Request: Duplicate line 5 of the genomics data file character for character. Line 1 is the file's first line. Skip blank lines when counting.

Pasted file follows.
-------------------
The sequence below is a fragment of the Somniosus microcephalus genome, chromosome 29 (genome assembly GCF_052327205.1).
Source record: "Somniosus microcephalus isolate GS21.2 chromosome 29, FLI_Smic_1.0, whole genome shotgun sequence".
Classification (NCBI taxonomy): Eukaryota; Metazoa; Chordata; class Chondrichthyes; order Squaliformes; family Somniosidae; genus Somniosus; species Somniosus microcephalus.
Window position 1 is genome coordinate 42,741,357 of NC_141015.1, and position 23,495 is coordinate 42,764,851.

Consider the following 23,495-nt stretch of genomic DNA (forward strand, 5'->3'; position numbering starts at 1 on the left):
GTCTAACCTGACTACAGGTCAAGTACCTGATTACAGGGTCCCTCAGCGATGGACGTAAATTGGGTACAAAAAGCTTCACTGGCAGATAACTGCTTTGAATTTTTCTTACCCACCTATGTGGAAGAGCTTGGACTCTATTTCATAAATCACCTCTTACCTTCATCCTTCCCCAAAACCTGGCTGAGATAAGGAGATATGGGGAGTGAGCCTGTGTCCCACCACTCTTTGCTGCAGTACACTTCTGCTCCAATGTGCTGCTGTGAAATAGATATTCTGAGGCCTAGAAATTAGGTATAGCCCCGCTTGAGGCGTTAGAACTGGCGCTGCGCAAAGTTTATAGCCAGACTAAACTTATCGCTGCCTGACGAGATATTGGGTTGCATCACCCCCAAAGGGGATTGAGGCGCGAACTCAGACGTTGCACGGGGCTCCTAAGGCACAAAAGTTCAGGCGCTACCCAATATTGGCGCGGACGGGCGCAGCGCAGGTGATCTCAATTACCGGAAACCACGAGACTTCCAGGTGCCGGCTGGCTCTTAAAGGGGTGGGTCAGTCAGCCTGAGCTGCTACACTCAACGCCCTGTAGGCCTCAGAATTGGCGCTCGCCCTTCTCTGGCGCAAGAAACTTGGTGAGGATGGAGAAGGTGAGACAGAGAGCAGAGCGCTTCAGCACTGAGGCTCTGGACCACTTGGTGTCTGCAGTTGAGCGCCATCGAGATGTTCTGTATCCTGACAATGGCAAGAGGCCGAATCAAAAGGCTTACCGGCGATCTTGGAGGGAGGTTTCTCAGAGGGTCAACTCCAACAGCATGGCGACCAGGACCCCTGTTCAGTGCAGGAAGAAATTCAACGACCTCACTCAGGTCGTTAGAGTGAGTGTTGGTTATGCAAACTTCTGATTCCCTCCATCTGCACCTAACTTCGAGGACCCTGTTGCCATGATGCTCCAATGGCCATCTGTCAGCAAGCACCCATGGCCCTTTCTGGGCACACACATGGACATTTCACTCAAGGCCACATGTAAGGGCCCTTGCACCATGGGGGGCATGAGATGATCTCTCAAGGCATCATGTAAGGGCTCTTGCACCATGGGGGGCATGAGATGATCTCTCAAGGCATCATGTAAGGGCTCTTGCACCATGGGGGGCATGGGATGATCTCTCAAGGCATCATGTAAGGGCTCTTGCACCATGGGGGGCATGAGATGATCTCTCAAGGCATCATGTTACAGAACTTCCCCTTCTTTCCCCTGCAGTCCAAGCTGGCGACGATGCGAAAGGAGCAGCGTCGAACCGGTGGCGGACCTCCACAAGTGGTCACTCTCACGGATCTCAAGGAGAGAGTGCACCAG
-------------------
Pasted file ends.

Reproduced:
Consider the following 23,495-nt stretch of genomic DNA (forward strand, 5'->3'; position numbering starts at 1 on the left):